Significance of Alloying
The common metals—iron, copper, zinc, lead, tin, aluminium, antimony, magnesium, nickel, manganese, etc., in the pure state provide us with a very limited range of properties, and it is a fact that, apart from the pure copper used for electrical purposes, relatively little metal finds ultimate industrial use in an unalloyed form.
All pure metals in the solid state are essentially crystalline and exhibit to some degree the characteristic properties of elasticity and plastic deformation under varying conditions of stress. Most of the common metals crystallise in one of three simple crystal lattice types, face centred cubic (F.C.C.), body centred cubic (B.C.C.), and close packed hexagonal (C.P.Hex.) These simple crystalline forms allow deformation of the crystals to occur under severe stress, by block-like movement of adjacent sections of the crystals. This movement or slip within the crystals takes place along certain planes of atoms in the lattice. When it occurs it causes a disarrangement of the atoms along the slip plane which increases the resistance to further slip and eventually causes movement in that plane to stop, and, on further increase of stress, slip will occur along another plane until all the potential planes have slipped to their limit. During this process the metal will be plastically deformed and at its completion the resistance of the metal to further deformation will be considerably greater per unit of cross-section than that of the original metal, and we say the metal is work hardened. Such deformation leaves the atoms of the metal in a state of strain, but in many cases this state can be preserved indefinitely at ordinary temperatures. The hardness and strength of many metals can thus be increased by cold working processes, such as cold drawing, rolling, spinning, etc.Significance of Alloying.
Generally slip occurs in the most densely populated atomic planes of a crystal and in the direction of the most closely packed line within that plane. In the F.C.C. lattice slip occurs along four such families of planes. In the B.C.C. there are three different types of planes along which slip occurs, although two of these are not planes of highest atomic population. In the hexagonal lattice, slip occurs along one family of planes only—those parallel to the base of the hexagonal prism.
The degree of plastic deformation that pure metals will undergo without fracture bears a close relation to their crystal structure, e.g., the metals aluminium, copper, lead, nickel, silver, gold, platinum, rhodium, palladium, iridium which crystallise with a F.C.C. lattice will be recognised as being among the most ductile; lithium, iron, chromium, vanadium, molybdenum, tungsten, tantalum have B.C.C. lattices and are, on the whole, harder and less ductile, while beryllium, magnesium, antimony, bismuth, zinc, titanium and cobalt, which are all relatively hard and brittle, have hexagonal close-packed or rhombohedral hexagonal lattices.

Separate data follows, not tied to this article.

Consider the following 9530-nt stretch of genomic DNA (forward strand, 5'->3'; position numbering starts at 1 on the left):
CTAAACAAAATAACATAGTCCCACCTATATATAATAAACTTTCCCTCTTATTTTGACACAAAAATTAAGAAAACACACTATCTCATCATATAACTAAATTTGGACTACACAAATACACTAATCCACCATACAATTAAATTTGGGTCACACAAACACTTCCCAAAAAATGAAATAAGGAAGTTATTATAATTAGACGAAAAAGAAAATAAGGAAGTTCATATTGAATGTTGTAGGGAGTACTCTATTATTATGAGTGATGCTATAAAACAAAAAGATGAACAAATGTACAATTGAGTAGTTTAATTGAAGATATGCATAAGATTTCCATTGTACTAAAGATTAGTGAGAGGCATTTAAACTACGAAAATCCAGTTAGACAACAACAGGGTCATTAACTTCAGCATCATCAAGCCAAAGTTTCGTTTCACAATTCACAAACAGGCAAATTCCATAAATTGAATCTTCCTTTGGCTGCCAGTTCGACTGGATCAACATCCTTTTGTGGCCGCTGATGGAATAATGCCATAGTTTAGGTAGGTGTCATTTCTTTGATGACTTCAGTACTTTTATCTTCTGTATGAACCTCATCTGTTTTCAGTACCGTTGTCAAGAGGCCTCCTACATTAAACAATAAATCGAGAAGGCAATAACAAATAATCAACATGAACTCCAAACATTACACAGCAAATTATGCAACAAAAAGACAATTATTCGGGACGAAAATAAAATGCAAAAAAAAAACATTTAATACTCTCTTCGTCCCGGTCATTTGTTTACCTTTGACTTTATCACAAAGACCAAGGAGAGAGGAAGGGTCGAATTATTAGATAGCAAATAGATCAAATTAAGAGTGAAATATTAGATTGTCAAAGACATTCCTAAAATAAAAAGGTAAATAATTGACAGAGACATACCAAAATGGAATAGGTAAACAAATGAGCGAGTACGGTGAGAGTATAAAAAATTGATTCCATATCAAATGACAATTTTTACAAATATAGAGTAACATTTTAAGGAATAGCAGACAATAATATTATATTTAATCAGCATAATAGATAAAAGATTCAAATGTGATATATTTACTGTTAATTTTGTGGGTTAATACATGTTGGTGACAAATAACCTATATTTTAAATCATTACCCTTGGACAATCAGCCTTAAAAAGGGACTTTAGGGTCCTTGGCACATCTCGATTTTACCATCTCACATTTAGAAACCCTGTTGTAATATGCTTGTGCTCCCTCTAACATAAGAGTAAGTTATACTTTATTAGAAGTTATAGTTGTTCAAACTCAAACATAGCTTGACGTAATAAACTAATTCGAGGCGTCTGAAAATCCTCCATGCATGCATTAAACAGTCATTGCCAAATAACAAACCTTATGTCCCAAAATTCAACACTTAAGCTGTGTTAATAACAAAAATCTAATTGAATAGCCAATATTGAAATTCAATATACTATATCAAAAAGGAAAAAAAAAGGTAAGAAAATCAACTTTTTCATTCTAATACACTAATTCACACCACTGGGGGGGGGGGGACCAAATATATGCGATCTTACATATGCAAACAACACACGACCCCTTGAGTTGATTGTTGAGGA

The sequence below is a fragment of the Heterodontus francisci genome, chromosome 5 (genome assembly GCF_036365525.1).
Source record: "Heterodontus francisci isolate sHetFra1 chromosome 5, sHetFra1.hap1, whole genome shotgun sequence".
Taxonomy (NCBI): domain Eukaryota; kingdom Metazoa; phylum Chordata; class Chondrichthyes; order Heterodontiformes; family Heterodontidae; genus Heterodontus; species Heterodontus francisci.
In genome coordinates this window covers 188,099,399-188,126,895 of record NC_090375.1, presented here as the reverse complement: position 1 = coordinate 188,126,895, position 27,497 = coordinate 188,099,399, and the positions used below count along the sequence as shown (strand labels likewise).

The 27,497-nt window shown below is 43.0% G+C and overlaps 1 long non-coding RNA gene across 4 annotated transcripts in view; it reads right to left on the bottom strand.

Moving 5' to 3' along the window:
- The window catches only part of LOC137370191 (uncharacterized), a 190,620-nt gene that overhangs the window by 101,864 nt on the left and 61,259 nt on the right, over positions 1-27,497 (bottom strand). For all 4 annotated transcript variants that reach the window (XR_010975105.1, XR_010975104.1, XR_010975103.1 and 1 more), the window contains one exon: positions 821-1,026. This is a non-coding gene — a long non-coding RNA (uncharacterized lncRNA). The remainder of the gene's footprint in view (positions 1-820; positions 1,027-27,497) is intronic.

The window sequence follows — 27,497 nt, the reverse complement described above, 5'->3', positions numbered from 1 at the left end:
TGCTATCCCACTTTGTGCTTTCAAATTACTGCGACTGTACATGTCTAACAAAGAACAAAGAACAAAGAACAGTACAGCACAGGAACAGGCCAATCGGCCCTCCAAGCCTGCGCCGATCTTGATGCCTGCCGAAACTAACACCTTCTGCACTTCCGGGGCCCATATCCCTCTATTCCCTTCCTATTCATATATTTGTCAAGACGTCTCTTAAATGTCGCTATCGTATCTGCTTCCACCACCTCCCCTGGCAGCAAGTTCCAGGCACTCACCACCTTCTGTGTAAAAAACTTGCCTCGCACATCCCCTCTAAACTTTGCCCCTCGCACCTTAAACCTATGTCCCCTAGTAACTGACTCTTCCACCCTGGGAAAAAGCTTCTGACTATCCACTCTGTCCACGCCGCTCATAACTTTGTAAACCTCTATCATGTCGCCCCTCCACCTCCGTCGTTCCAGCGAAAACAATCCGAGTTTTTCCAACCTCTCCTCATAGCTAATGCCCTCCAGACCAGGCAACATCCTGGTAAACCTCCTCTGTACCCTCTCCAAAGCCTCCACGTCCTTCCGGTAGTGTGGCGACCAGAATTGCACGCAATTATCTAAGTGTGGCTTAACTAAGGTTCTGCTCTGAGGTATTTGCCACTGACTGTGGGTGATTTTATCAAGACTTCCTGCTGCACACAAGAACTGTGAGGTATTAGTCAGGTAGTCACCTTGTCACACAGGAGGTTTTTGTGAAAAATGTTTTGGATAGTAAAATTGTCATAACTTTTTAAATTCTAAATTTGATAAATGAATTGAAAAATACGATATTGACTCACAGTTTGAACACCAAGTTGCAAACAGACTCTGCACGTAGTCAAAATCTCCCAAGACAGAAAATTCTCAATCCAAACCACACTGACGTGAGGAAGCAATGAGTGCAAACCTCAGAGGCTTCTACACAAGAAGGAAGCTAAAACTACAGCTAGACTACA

A F.C.C. lattice, therefore, appears to be a very desirable feature in a metal in which the property of ductility is important, as in the cold-forming operations of drawing, forming, rolling, spinning, and we find the pure metals with a F.C.C. lattice—aluminium, copper, lead, silver, gold, platinum—perform very satisfactorily. Their range of other properties such as hardness, strength, and cost is, however, somewhat limited. Alloys have, therefore, been developed which are similarly ductile, but which are cheaper or more suitable in other ways than the pure metals. This can be illustrated by reference to the addition of tin or zinc to copper. When tin or zinc is added to copper, the resulting alloy crystallises with the F.C.C. lattice of copper, the added elements entering at random into the copper lattice forming a solid solution. In entering the lattice the solute atoms cause some distortion of the lattice which offers resistance to slip along the slip planes, and the alloys are therefore harder and stronger. About 10% of tin or 35% of zinc can be added to copper to form single-phase solid-solution types of alloys which have excellent ductility and give a wide range of mechanical properties.
The effect of increased distortion of the copper lattice on tensile strength is evident from the following table which gives the minimum tensile properties required by the appropriate A.S.T.M. specifications for a range of alloys of copper with zinc and tin. The second column shows the increase in strength that can be achieved with the same alloys by the work-hardening process referred to above.
|Metal||Minimum Ultimate Tensile Stress, tons/sq. in|
|95 copper, 5 zinc||16.5||27.2|
When a mixture of metals crystallises from the liquid state, solid solutions are not always formed. In some cases the constituents are entirely insoluble in the solid state, in which case the properties of the resulting alloy is the sum of the properties of the constituents as in any other mechanical mixture. Sometimes these mixtures may be relatively simple, e.g., in the copper-lead alloys, and sometimes they are complicated by eutectic formation, e.g., lead-antimony alloys. In other cases definite intermetallic compounds may be formed. In combinations of metals it is possible to get all manner of combinations of these structural types each of which has characteristic properties which it confers on alloys. Solid solutions, as we have seen, are relatively soft and ductile; eutectics have low melting points and are inclined to be brittle—their low melting points make them suitable for soldering and brazing alloys; intermetallic compounds are usually very much harder than their constituent elements and are generally brittle. They lessen the shock resistance, increase compression strength and improve machinability. Significance of Alloying.